For individuals with Schizophrenia who refuse to take their antipsychotic medication, there is the option of giving them injections of long-lasting antipsychotic medication (that can last one month).

Clozapine is often effective for patients that have failed to respond to two previous antipsychotic medications. In combination with antipsychotic medication, mood stabilizers are used to control mood swings and impulsivity, and antidepressants are used to treat depression.

"Drug holidays" are usually disastrous; thus it is essential that medication be taken continuously without significant dose reduction.

Often involuntary hospitalization with forced medication saves lives. There is a wonderful article written by a neuroscientist telling how, when she developed Schizophrenia, "Forced medication saved my life".

Electroconvulsive Therapy

Electroconulsive therapy (ECT) may provide months of benefit, but this benefit is not sustained.


No therapy is a substitute for antipsychotic medication, but a number of psychological and social therapies do increase the effectiveness of antipsychotic medication.

Cognitive behavioral therapy (CBT) is mildly effective against hallucinations (with small effect sizes ranging from 0.35 to 0.44). CBT appears to be no more effective than other, less expensive, social therapies.

Other effective psychological treatments include: psychoeducation, assertive community treatment, supported employment, skills training, token economy interventions, and family-based psychosocial intervention.

Intensive case management (ICM) reduces hospitalization, improves adherence to care, and improves social functioning.

Educating the patient and the patient's family about schizophrenia and its treatment is always beneficial. Whenever possible, the patient's family should be included and supported in the patient's therapy. The more psychotic the patient, the greater is the need for family involvement in treatment.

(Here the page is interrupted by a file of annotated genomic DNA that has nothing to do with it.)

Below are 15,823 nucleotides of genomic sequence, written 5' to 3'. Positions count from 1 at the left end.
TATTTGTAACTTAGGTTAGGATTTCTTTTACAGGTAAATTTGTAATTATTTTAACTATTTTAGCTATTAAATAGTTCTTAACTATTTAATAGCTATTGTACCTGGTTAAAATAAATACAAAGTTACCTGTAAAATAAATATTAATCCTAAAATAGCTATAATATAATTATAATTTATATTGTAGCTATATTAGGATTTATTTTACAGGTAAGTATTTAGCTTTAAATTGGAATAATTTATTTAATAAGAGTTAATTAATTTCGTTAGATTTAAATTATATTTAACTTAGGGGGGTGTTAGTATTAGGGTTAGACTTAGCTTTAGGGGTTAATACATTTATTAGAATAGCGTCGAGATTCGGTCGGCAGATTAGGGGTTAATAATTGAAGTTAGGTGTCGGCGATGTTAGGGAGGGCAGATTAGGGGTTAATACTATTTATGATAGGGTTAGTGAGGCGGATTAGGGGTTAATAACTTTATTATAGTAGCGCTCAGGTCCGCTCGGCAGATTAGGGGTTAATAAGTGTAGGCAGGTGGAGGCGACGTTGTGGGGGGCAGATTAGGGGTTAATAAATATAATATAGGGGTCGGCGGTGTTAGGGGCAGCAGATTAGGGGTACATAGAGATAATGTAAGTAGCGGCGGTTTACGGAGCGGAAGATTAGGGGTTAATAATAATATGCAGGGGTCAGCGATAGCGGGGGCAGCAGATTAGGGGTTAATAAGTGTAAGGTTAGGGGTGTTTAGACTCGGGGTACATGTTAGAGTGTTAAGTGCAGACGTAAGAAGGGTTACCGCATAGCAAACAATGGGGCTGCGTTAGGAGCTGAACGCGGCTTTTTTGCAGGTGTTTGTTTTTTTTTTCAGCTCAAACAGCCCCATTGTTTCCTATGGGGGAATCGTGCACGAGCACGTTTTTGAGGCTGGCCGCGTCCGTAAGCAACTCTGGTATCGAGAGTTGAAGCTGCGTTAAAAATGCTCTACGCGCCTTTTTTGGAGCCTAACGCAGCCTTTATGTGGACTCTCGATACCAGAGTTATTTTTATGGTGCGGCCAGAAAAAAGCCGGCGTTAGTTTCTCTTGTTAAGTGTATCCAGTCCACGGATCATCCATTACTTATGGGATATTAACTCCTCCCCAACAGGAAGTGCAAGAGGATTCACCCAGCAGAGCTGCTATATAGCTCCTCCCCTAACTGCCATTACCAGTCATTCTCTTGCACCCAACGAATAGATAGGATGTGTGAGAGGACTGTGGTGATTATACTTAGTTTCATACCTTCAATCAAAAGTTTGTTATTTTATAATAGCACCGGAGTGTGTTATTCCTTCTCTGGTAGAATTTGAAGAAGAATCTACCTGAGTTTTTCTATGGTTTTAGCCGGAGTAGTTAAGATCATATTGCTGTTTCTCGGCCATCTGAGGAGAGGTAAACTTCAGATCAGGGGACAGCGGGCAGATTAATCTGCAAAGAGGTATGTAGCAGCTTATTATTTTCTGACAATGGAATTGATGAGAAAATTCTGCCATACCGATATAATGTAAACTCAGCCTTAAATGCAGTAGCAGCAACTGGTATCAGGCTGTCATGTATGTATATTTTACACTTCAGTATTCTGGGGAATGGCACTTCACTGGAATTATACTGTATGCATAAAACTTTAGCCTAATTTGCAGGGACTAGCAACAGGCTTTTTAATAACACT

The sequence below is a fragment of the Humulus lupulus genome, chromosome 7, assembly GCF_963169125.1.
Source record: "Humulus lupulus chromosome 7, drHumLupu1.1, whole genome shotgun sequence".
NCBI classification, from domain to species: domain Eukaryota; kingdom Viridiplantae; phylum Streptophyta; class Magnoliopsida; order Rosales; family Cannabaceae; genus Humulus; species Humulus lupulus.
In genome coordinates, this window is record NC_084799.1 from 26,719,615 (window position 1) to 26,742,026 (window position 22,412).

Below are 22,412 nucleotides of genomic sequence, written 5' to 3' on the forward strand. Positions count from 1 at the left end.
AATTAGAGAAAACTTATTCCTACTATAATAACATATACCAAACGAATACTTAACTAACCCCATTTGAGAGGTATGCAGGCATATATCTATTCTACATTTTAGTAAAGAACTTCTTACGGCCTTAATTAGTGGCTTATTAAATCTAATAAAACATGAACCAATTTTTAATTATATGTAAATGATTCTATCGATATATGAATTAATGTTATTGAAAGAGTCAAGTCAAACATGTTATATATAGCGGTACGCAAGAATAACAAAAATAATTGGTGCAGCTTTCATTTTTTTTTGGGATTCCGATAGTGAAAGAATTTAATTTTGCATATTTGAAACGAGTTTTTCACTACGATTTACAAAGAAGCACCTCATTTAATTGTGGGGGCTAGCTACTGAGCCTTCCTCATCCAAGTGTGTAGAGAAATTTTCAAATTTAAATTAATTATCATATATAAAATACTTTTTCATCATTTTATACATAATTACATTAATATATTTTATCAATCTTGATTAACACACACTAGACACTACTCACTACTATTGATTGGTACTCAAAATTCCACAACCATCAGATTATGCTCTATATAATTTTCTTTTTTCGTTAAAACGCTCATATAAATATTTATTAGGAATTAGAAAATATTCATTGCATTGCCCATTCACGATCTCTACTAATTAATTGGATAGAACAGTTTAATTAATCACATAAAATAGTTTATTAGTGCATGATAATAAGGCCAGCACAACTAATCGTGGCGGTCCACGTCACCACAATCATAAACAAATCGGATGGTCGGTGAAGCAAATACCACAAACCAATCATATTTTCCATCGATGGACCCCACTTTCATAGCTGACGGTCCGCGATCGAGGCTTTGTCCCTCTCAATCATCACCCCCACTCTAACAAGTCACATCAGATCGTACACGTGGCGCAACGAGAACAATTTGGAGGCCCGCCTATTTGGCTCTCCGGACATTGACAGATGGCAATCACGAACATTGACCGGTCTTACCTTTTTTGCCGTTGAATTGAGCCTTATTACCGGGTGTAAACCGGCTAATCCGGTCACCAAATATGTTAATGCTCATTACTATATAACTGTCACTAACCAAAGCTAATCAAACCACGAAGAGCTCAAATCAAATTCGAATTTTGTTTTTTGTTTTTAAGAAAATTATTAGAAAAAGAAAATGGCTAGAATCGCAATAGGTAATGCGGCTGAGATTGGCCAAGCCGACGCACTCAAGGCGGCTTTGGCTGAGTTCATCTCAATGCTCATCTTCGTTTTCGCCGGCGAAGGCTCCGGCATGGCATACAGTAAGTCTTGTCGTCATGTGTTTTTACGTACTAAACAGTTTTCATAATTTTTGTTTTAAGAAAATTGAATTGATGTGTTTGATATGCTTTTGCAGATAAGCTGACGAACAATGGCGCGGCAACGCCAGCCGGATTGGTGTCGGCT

Research on cognitive remediation therapy for schizophrenia has shown the treatment effect is small and disappears at follow-up assessment.

Ineffective therapies

There are many ineffective therapies that promise miracle-like recovery from schizophrenia with vitamins or other treatment fads. These ineffective therapies can have an initial placebo effect.

Niacin (vitamin B3), the main vitamin used in the bogus mega-vitamin therapy for schizophrenia, has proven to be deadly, hence has been banned.

Vitamins, dietary supplements, computer-assisted cognitive rehabilitation, and playing computerized brain training games have all proven to be ineffective in improving occupational or psychosocial functioning, decreasing psychotic symptoms, or preventing relapse in schizophrenia.

Research on computer-assisted cognitive rehabilitation and computerized brain training games has shown that, like playing checkers, game performance does improve with practice, but this doesn't translate into clinically significant improvement in: work or social functioning, psychotic symptoms, or prevention of rehospitalization.

A Dangerous Cult

WARNING: Cannabis And Schizophrenia

Cannabis (pot) has been proven to nearly quadruple the risk of developing schizophrenia.

In 1969-70, Swedish military conscripts (49,321 males representing >97% of the country's male population aged 18-20) were followed for 35 years.

At the start of this study, none of the conscripts had schizophrenia. Over 35 years, those who had used cannabis more than 50 times at the beginning of the study had 3.7 times the normal rate of developing schizophrenia. This association was not explained by use of other psychoactive drugs or personality traits.

Schizophrenia normally occurs in 1% of the population. 86% of individuals with schizophrenia are disabled and unemployed. Thus this research would suggest that legalizing cannabis could triple the incidence of schizophrenia in regular cannabis smokers. This would cause a massive increase in the national unemployment rate.

WARNING: Cannabis And Lung Cancer

Swedish scientists did a 40 year followup study of 97% of all Swedish males, aged 18-20, entering the Swedish army in 1969-70 (a total of 49,321 males). Participants were tracked until 2009 (i.e., age 58-60) for lung cancer using the computerized Swedish national health registry.

For those males entering the army at age 18-20 that reported using cannabis more than 50 times; there was a twofold increase in the rate of lung cancer. It should be noted that most lung cancer occurs after age 60; thus this twofold increase probably underestimates the lifetime cancer risk from smoking cannabis.

For males, lung cancer is the most common form of cancer. Thus this research would suggest that legalizing cannabis could double the incidence of lung cancer in regular cannabis smokers.

WARNING: Legalizing Illicit Drugs

Some people argue that illicit drugs should be legalized to decrease the crime associated with these drugs. Historically, tobacco and alcohol were once illegal drugs.